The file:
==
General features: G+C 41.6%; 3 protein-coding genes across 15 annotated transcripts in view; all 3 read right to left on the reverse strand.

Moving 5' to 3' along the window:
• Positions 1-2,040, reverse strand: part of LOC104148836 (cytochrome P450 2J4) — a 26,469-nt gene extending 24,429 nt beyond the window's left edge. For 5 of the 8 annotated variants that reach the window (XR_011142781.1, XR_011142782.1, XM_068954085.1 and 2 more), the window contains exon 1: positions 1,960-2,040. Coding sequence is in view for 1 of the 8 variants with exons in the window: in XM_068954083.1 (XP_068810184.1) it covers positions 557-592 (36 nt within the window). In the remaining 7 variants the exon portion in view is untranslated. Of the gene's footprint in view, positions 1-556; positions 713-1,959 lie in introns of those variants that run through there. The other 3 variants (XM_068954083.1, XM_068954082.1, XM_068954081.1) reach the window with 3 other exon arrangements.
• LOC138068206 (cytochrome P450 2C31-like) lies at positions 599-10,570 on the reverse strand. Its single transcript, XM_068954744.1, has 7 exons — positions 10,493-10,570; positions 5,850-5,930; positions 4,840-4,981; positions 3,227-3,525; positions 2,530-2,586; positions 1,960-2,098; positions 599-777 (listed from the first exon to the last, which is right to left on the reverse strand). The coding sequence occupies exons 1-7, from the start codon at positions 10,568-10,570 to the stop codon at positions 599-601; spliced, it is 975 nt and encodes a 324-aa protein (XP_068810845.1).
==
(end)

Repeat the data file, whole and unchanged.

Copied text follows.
General features: G+C 41.6%; 3 protein-coding genes across 15 annotated transcripts in view; all 3 read right to left on the reverse strand.

Moving 5' to 3' along the window:
• Positions 1-2,040, reverse strand: part of LOC104148836 (cytochrome P450 2J4) — a 26,469-nt gene extending 24,429 nt beyond the window's left edge. For 5 of the 8 annotated variants that reach the window (XR_011142781.1, XR_011142782.1, XM_068954085.1 and 2 more), the window contains exon 1: positions 1,960-2,040. Coding sequence is in view for 1 of the 8 variants with exons in the window: in XM_068954083.1 (XP_068810184.1) it covers positions 557-592 (36 nt within the window). In the remaining 7 variants the exon portion in view is untranslated. Of the gene's footprint in view, positions 1-556; positions 713-1,959 lie in introns of those variants that run through there. The other 3 variants (XM_068954083.1, XM_068954082.1, XM_068954081.1) reach the window with 3 other exon arrangements.
• LOC138068206 (cytochrome P450 2C31-like) lies at positions 599-10,570 on the reverse strand. Its single transcript, XM_068954744.1, has 7 exons — positions 10,493-10,570; positions 5,850-5,930; positions 4,840-4,981; positions 3,227-3,525; positions 2,530-2,586; positions 1,960-2,098; positions 599-777 (listed from the first exon to the last, which is right to left on the reverse strand). The coding sequence occupies exons 1-7, from the start codon at positions 10,568-10,570 to the stop codon at positions 599-601; spliced, it is 975 nt and encodes a 324-aa protein (XP_068810845.1).